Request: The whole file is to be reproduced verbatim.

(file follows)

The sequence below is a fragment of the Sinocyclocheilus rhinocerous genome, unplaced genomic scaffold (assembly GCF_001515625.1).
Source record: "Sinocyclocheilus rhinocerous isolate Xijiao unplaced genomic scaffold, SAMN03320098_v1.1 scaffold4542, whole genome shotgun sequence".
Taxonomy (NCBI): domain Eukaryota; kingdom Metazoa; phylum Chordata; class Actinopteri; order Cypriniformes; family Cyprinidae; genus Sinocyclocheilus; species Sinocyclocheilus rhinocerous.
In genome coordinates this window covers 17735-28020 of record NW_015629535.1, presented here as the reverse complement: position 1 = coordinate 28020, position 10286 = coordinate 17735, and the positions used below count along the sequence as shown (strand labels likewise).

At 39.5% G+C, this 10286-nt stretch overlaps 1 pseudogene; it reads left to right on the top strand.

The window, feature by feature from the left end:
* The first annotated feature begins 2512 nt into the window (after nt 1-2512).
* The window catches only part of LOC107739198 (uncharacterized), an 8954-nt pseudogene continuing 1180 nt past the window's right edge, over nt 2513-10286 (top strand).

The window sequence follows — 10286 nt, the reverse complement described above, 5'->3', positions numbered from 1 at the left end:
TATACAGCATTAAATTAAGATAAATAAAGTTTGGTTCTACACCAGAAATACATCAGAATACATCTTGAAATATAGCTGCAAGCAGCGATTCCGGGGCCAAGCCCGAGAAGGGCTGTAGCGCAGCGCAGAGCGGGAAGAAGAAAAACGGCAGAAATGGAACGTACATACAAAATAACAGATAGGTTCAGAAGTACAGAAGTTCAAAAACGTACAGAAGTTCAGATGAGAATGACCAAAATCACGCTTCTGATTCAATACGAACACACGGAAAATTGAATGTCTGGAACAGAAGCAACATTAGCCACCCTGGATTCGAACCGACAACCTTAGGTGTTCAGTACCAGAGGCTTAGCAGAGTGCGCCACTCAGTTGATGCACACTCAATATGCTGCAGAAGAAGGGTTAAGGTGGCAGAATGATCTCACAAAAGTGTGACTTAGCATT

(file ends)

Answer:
The sequence below is a fragment of the Sinocyclocheilus rhinocerous genome, unplaced genomic scaffold (assembly GCF_001515625.1).
Source record: "Sinocyclocheilus rhinocerous isolate Xijiao unplaced genomic scaffold, SAMN03320098_v1.1 scaffold4542, whole genome shotgun sequence".
Taxonomy (NCBI): domain Eukaryota; kingdom Metazoa; phylum Chordata; class Actinopteri; order Cypriniformes; family Cyprinidae; genus Sinocyclocheilus; species Sinocyclocheilus rhinocerous.
In genome coordinates this window covers 17735-28020 of record NW_015629535.1, presented here as the reverse complement: position 1 = coordinate 28020, position 10286 = coordinate 17735, and the positions used below count along the sequence as shown (strand labels likewise).

At 39.5% G+C, this 10286-nt stretch overlaps 1 pseudogene; it reads left to right on the top strand.

The window, feature by feature from the left end:
* The first annotated feature begins 2512 nt into the window (after nt 1-2512).
* The window catches only part of LOC107739198 (uncharacterized), an 8954-nt pseudogene continuing 1180 nt past the window's right edge, over nt 2513-10286 (top strand).

The window sequence follows — 10286 nt, the reverse complement described above, 5'->3', positions numbered from 1 at the left end:
TATACAGCATTAAATTAAGATAAATAAAGTTTGGTTCTACACCAGAAATACATCAGAATACATCTTGAAATATAGCTGCAAGCAGCGATTCCGGGGCCAAGCCCGAGAAGGGCTGTAGCGCAGCGCAGAGCGGGAAGAAGAAAAACGGCAGAAATGGAACGTACATACAAAATAACAGATAGGTTCAGAAGTACAGAAGTTCAAAAACGTACAGAAGTTCAGATGAGAATGACCAAAATCACGCTTCTGATTCAATACGAACACACGGAAAATTGAATGTCTGGAACAGAAGCAACATTAGCCACCCTGGATTCGAACCGACAACCTTAGGTGTTCAGTACCAGAGGCTTAGCAGAGTGCGCCACTCAGTTGATGCACACTCAATATGCTGCAGAAGAAGGGTTAAGGTGGCAGAATGATCTCACAAAAGTGTGACTTAGCATT